05 Nov Understanding the Mobile App Development Landscape
A mobile app is simply a piece of software that a consumer downloads onto their mobile device from a specific location or store created by either their mobile phone provider (i.e. Telstra or Optus), the device manufacturer (i.e. Apple or Google) or third party app stores (I.e. GetJar).
Simple apps exist for standard feature phones, but today’s mobile apps are typically associated with smartphones (like the iPhone) where their functionality is enhanced by rich graphics, animations, video and the ability to trigger phone functionality such as the GPS or the camera.
Mobile Apps are specific to phone platforms and must be developed using special code such as the iPhone “Xcode” for them to work. iPhone, Android, BlackBerry and Windows are the current major mobile platforms, but the iPhone has by far the greatest reach here in Australia.
Depending on what type of a company you are, there are three main types of apps that businesses should be concerned with:
1. Branded Apps
These apps are specifically developed to enhance some aspect of the company’s product and while not typically used to sell that product, they encourage use of it.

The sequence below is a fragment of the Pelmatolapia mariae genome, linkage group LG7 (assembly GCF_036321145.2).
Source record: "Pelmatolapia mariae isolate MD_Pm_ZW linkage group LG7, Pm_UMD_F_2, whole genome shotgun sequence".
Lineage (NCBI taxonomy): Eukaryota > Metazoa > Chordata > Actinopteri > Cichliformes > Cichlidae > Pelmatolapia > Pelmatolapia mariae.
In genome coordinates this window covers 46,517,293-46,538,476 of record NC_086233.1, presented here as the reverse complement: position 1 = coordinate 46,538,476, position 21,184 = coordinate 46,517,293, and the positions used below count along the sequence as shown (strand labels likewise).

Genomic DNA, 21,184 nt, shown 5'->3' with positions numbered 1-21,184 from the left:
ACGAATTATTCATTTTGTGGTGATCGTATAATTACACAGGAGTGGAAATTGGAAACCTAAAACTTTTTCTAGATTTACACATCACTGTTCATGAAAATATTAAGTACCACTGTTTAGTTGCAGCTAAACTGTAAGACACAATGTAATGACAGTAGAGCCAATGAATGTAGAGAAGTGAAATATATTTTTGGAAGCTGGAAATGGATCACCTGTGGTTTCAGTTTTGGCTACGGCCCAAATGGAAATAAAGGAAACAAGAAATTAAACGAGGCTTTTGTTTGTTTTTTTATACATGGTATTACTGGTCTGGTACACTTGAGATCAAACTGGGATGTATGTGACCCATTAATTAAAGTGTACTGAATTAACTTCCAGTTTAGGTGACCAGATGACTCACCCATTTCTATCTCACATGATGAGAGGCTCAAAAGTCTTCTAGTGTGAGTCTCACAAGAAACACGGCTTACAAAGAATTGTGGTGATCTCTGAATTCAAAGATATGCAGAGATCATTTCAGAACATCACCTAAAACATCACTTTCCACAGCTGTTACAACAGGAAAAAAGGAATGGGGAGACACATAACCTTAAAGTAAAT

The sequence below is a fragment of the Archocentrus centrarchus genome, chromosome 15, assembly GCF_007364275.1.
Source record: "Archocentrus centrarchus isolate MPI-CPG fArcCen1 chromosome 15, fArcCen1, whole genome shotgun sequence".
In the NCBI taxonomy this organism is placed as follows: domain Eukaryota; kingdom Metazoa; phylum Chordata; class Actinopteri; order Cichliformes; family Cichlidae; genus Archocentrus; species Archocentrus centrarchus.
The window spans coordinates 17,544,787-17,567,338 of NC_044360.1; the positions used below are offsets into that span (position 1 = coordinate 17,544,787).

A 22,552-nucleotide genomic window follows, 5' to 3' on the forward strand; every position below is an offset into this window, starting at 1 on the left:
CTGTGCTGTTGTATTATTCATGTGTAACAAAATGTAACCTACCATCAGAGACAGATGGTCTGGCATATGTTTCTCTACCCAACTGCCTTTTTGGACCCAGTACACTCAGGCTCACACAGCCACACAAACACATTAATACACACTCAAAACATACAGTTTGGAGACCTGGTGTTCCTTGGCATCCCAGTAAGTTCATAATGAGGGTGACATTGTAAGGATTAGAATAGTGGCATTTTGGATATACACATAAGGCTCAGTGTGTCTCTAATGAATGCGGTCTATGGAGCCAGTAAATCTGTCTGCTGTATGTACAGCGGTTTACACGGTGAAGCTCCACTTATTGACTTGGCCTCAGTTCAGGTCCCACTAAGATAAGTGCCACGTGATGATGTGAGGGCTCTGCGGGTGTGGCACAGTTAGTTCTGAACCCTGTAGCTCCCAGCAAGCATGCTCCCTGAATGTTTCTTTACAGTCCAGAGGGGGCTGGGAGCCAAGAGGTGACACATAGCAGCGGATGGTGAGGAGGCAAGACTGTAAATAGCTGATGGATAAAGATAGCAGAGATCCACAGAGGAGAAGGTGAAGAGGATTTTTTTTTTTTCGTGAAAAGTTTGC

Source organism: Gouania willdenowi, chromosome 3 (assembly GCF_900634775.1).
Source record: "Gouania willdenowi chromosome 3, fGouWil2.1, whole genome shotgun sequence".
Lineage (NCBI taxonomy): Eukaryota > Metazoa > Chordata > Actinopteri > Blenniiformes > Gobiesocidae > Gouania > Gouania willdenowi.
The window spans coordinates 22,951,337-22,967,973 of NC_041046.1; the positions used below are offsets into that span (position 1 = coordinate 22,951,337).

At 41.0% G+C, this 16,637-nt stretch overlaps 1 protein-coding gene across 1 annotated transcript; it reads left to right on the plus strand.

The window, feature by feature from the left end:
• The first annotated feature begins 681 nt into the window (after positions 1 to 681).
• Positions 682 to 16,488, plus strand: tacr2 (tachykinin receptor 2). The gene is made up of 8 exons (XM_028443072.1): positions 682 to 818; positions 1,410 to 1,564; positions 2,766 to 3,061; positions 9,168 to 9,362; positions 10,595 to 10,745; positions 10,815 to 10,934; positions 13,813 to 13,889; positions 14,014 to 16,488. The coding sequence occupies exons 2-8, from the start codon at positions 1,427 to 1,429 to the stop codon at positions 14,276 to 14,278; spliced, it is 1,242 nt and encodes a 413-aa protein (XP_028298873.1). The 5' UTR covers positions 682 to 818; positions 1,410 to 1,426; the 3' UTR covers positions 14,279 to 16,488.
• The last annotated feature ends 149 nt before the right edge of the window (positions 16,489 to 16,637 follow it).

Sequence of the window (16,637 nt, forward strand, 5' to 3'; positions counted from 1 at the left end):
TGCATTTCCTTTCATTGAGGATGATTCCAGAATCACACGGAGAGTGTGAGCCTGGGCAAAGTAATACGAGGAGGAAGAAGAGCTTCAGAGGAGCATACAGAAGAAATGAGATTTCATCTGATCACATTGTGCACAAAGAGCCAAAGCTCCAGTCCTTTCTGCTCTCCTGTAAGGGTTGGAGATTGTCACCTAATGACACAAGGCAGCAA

Examples of this might be the Zippo Lighter App (the phone looks like a lighter), Coke’s Spin the Bottle (play the iconic game with a Coke bottle), KRAFT’s iFoodAssistant (menu planning with grocery list functionality), or the BMW M Power Meter (measure the vehicle’s acceleration and Gforces).
2. Mobile Media Apps
These are often extensions of well-known media properties that have functionality unique to the app.
Top media related apps include 2GB, ABC, BBC News, SBS World News, Weatherzone, NineMSN and The Age, just to name a few.
These apps sometimes have paid or metered versions, but are often ad supported and thus are free for downloading.
3. Mobile Shopping Apps
Retailers such as Amazon, Best Buy and Target are taking the lead with their customers and trying to establish a continuous on-phone presence on mobile devices through their apps, which offer m-commerce made easy should the consumer have their payment data stored with that provider.
CNet has also created a shopping app that enables consumers to compare reviews for products in store. ShopSavvy is another very popular app (in the US) as a good example where consumers use the app to scan a barcode and do comparison price shopping.
So there you have it, 3 basic categories that you should be initially looking at as a viable means to growing your business now and into the future.
Next, we take a look at Understanding the ‘Mobile Web’ Development Landscape and what the differences are.